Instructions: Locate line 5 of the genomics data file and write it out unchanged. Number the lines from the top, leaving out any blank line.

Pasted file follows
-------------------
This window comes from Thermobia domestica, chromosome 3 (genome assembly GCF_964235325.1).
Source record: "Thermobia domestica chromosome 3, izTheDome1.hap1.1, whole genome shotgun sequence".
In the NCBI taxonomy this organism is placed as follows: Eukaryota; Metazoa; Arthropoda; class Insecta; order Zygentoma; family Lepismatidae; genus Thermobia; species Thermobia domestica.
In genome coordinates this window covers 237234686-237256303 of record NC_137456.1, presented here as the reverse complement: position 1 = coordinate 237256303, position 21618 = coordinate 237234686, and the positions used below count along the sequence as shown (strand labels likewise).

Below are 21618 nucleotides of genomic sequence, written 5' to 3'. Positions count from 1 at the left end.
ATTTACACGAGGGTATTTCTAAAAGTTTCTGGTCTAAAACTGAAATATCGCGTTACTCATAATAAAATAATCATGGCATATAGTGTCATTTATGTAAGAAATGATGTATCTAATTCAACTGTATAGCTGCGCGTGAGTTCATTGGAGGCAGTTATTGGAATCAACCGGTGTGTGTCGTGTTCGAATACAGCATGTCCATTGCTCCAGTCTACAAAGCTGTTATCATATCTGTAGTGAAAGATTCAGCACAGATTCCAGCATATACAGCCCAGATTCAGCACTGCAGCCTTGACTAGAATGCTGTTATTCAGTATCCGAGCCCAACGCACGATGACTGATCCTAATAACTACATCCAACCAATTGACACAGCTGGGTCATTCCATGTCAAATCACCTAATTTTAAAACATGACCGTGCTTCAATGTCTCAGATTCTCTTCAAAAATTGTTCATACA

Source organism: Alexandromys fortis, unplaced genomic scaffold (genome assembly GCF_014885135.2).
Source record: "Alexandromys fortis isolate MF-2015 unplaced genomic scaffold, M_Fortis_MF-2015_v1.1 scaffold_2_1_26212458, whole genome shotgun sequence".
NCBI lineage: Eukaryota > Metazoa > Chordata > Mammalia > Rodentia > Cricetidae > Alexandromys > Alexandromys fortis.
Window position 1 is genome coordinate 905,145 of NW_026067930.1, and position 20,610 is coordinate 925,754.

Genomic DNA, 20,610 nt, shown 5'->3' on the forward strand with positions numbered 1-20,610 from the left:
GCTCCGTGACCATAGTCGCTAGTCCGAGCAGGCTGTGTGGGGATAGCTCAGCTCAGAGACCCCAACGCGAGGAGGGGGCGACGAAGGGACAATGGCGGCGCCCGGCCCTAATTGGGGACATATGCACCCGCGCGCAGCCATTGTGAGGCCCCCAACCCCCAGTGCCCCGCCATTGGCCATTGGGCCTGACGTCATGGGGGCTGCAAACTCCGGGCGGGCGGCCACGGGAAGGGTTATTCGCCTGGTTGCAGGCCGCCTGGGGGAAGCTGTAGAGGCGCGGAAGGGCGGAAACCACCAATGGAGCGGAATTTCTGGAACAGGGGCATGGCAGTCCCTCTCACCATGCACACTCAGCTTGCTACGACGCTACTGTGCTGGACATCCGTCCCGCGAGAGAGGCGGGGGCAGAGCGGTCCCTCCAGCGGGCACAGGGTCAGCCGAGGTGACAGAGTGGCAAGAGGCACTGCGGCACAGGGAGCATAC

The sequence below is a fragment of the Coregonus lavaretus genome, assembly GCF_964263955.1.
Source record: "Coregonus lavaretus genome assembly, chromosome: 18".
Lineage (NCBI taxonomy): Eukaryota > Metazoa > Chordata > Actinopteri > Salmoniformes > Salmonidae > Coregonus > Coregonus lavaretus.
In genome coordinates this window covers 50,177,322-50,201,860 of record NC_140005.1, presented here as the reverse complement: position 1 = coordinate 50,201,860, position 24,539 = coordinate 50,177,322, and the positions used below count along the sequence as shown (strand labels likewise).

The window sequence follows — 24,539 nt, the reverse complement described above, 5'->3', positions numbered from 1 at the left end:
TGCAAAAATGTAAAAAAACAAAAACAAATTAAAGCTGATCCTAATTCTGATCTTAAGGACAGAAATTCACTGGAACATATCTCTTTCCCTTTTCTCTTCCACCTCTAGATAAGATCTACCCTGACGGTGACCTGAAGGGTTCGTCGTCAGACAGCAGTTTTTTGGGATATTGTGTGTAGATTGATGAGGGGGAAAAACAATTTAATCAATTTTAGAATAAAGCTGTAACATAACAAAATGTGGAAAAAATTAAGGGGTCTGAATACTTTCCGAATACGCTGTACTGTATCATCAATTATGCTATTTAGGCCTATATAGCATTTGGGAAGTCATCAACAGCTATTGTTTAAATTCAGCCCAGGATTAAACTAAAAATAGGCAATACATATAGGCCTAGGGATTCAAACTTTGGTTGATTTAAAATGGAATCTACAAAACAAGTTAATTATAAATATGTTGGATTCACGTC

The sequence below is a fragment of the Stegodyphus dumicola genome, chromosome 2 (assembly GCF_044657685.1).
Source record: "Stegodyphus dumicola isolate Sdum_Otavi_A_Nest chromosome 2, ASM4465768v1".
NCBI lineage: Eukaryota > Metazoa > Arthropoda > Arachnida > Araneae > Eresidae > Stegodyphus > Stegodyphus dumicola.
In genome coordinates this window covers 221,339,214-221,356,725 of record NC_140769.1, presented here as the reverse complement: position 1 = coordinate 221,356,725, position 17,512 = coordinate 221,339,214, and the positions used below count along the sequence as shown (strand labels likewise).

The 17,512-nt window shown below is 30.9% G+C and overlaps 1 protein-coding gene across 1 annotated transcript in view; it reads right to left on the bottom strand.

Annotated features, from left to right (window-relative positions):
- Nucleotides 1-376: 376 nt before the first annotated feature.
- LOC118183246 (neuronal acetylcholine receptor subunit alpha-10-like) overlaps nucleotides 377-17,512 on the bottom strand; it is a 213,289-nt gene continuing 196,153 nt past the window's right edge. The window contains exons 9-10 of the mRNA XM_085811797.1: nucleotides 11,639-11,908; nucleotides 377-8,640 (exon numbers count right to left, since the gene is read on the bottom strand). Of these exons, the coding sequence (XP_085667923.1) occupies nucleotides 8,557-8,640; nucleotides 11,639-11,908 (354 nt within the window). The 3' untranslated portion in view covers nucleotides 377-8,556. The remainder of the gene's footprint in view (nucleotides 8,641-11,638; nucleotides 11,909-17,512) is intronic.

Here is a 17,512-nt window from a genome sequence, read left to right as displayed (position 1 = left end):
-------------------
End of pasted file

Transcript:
Below are 21618 nucleotides of genomic sequence, written 5' to 3'. Positions count from 1 at the left end.